DICTIONARY OF CARIBBEAN ENGLISH USAGE. By Richard Allsopp. Oxford University Press, Pounds 50.
If yuh tink seh me a kunumunu, you should have seen me last week giving laugh for peas soup. I ate so much I got niggeritis, but couldn't settle on the bed weh a go crips-crips every time me turn.
West Indians will recognise the boaster who is telling his friend that, contrary to popular opinion, he is no fool because he was able to keep up a lively conversation long enough to oblige his hosts to invite him to join in the family meal. He was so full up afterwards that he couldn't resist the urge to lie down, but wasn't able to get any sleep because the bed creaked too much every time he shifted his position.
Those who don't, could be expolicated (forgiven) for lack of knowledge - until now - about possibly the most diverse and well-established variety of English in the world.
But if you are fast (inquisitive) enough and like to have a plaster for every sore (an answer for everything) take a look at the first inventory of Caribbean words and phrases.
The Dictionary of Caribbean English Usage, the latest dictionary to be published by the Oxford University Press, claims to be the first attempt in 400 years to translate some of the more creative West Indian expressions. And perhaps explain that, while the official language of the Caribbean states of the Commonwealth is English, the vast majority of people speak a different tongue.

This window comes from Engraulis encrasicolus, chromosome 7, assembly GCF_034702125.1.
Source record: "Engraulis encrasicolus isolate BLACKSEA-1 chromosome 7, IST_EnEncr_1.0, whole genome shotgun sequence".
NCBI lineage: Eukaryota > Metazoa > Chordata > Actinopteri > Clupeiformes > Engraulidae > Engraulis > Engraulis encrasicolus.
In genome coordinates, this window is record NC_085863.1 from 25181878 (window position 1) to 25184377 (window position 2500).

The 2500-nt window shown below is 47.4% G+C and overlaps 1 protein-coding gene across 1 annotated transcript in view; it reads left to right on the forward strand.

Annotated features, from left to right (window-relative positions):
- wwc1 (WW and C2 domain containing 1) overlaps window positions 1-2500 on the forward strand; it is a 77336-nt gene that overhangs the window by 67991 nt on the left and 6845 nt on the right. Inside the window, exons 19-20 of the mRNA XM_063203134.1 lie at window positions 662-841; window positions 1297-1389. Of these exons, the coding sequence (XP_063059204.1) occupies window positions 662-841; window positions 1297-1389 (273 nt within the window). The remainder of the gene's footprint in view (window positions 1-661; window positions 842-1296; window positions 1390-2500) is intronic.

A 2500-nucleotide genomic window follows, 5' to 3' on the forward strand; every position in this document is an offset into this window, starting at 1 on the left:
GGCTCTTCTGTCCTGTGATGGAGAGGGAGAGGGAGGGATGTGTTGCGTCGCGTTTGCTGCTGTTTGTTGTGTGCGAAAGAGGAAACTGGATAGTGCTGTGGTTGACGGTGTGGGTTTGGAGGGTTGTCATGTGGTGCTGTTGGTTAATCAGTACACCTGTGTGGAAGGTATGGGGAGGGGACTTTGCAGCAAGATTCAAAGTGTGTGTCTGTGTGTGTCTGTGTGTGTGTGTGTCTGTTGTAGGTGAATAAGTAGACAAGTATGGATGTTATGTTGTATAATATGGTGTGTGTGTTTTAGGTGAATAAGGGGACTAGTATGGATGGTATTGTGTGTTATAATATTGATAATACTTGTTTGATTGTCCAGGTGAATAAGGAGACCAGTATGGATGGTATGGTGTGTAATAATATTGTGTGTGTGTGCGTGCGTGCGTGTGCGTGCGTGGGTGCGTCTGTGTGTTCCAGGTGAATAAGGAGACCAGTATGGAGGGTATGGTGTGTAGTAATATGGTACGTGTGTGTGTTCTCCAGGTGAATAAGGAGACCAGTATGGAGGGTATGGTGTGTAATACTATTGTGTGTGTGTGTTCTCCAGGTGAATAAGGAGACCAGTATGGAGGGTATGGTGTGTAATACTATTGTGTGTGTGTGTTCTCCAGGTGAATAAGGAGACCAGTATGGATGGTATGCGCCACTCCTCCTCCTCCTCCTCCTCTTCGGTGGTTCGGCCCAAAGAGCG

Among the 20,000 words explained are duppy-agent (an undertaker), backra (a white person), natty-dread (rastafarian) and agwa (a matchmaker).
Compiled by Guyanan-born Richard Allsopp, 73, who recently retired as reader in English language and linguistics at the University of the West Indies, the dictionary explains that people may be described as red-eye (envious), quashie (gullible), lickerish (greedy), spranksious (good looking) or nuff (precocious).
In addition to everyday words and phrases, the Dictionary of Caribbean English Usage gives guidance on spelling, pronunciation, plurals and information on word origins.
Mr Allsopp says he did not set out to produce a dictionary to replace any of the standard English ones, but to attempt to collect 400 years of history and culture of the Caribbean.
Covering as it does a large number of independent states, stretching from Belize to the Bahamas to Guyana, each with its own variety of English, this dictionary with its particular focus on Indic and French Creole words, is a must wherever Caribbeans live.